10 years ago today I landed back in Blighty on a flight from Peru full of stories about the most amazing adventure I’d just experienced, my first fundraising challenge. Little did I know that my adventure of a lifetime would turn into a lifetime of adventures!
10 years ago I was a very different person. Never did I imagine that I would ever climb Snowdon let alone an 8000m peak. I was always the one saying ‘I could never do that’ or ‘why would you want to do that’! Little did I know then exactly how much that challenge would change my life.
10 years ago I had a safe and sensible job, went to work in a suit, had a lovely house, weekends off, a big 4×4, went to the pub on a Friday night and had leisurely Sunday lunches with my friends. Oh how life has changed!
Back in Peru, I was the quiet one. The one who didn’t quite know what she’d let herself in for. The one who managed well with the altitude, the camping was bearable, tushing the bush was a new experience and so was eating unidentifiable meat. Little did I know that altitude gives you wind and just how cold it is sleeping at 4000m. Little did I know then that going commando is the best way where cycle shorts are concerned, that going with the flow will give you the greatest experience rather than getting annoyed when things don’t go quite according to plan. Little did I know that my vertigo was going to get a kick up the arse and that my quick exit from Machu Picchu from fear would see me back there on many occasions with groups of my own thinking, blimey….you can get over these fears when you really try, when you really want to.
Back in Peru our cycling was very different. We were given paper maps, note the ‘not to scale’ comment and just pedaled until we were told to stop. No Garmins, no worries about height gain, altitude, technology was left at home and we just pedaled and enjoyed it. I remember Dougie saying ‘it doesn’t rain this time of year’ just before we cycled through a thunderstorm. I remember getting sneezing fits and a seriously runny nose and Doc saying ‘never mind, you’ll be fine’, and I was. I also remember seeing Caroline meet her new group who had flown in to Cusco just before we flew out and remember thinking ‘what a cool job’. Little did I know way back then!
So life has changed somewhat. No fancy car, few weekends off, catching up with friends when I can in between trips, no more vertigo, eating unidentifiable meat is the norm as is wild wee’ing and having Sunday lunch with my friends is a real treat. My pay packet has taken a nosedive but my richness in life has increased beyond compare.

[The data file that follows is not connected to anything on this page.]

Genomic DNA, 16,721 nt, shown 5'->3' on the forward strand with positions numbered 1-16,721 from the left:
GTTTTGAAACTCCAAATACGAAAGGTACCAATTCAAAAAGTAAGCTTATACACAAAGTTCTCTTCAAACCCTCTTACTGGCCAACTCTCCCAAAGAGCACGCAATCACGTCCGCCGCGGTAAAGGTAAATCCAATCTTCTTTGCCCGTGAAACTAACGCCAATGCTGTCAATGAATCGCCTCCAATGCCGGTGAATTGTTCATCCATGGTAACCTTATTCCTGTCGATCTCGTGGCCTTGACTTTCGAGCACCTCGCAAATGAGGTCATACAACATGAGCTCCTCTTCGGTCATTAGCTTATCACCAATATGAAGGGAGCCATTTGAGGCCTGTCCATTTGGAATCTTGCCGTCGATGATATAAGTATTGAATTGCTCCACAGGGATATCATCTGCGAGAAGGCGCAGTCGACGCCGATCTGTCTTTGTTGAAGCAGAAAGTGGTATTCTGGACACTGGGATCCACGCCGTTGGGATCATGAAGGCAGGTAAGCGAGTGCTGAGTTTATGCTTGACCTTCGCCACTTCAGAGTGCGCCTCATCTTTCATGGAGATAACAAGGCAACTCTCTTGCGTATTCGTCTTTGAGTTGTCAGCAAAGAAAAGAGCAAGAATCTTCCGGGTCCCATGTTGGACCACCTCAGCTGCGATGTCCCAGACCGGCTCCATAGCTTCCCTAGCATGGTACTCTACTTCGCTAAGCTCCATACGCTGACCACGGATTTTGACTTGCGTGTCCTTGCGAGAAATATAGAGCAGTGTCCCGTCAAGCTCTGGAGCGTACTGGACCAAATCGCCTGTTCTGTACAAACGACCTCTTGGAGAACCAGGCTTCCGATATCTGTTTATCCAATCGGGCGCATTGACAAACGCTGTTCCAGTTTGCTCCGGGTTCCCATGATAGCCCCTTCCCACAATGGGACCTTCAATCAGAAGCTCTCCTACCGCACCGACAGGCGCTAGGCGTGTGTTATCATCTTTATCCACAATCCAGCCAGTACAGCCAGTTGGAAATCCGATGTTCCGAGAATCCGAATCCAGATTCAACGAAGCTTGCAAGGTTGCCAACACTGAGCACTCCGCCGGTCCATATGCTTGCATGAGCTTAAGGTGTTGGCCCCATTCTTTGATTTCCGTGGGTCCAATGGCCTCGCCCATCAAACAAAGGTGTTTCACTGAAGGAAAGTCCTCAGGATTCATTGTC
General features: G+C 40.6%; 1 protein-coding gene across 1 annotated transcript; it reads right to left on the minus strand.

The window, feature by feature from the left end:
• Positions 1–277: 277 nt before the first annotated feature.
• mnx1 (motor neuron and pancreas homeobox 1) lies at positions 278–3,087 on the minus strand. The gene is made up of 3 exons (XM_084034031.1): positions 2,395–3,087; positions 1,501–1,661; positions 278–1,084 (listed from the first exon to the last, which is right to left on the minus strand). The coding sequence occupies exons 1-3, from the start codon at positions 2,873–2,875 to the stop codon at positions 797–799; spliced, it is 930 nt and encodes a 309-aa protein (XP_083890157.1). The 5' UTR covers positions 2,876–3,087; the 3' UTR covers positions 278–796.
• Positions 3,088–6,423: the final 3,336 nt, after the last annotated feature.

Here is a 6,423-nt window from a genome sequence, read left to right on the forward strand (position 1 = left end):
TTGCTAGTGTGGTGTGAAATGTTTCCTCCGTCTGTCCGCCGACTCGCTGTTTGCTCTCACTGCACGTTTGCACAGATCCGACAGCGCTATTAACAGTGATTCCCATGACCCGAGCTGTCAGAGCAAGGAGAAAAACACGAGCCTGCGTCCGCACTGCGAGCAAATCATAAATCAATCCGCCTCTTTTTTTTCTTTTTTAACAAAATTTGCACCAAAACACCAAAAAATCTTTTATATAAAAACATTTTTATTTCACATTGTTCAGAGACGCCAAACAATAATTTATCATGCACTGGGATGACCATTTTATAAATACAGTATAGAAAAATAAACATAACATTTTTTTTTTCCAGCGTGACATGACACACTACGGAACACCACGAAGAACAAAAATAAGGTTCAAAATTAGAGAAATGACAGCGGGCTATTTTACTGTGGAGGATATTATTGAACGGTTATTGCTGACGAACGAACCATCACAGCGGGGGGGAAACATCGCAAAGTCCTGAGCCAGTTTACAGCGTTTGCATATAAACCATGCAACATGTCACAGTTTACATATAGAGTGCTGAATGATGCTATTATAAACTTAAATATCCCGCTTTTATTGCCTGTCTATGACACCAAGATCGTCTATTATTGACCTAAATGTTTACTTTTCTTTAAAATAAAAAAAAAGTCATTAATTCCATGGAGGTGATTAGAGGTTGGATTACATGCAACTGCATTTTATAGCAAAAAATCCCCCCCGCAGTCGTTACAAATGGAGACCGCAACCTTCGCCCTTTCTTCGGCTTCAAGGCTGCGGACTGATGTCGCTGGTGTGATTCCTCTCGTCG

I am no longer the ‘I could never do that’ or ‘why would you want to’ person. I’m the ‘get out there and try it’ person. I remember so well the encouragement I received from Dougie, Caroline and Helen in Peru, from Joe and Caroline in New Zealand 18 months later, and from Jackie and Sneh in Cuba. 3 years after my first trip I sent off my CV to DA and got the call to come along to a crew selection weekend. I remember talking to the leaders and hearing their tales from trips thinking that I would never be able to do that. I remember on a London to Paris, in a truck with Jason, talking about this thing called an ML, how on earth I was going to get my foot on the outdoor ladder. I remember thinking that it was such a big leap but somehow I would get there.
So roll forward 10 years, 5th May 2014. I went for a leisurely Bank Holiday lunch with a great friend, Jenny. We talked about trips and about travels. We talked about what is going to happen in the next 12 months and we did a lot of planning for Everest 2015. I showed her my Peru photos in an album and the maps we were given on each day of the ride. Oh how life has changed!
Onto Everest 2015, such a huge project to raise the funds even before we even get to Nepal. Such a lot of support from my family, friends and even people who have never met me but want to live out a dream through someone else. Everest is one mountain that I said I would never do, I was definitely in the ‘why’ rather than ‘why not’ category. Sometimes you’ve just got to put a lid on the fear, take a deep breath and just get on with it.
Never say never.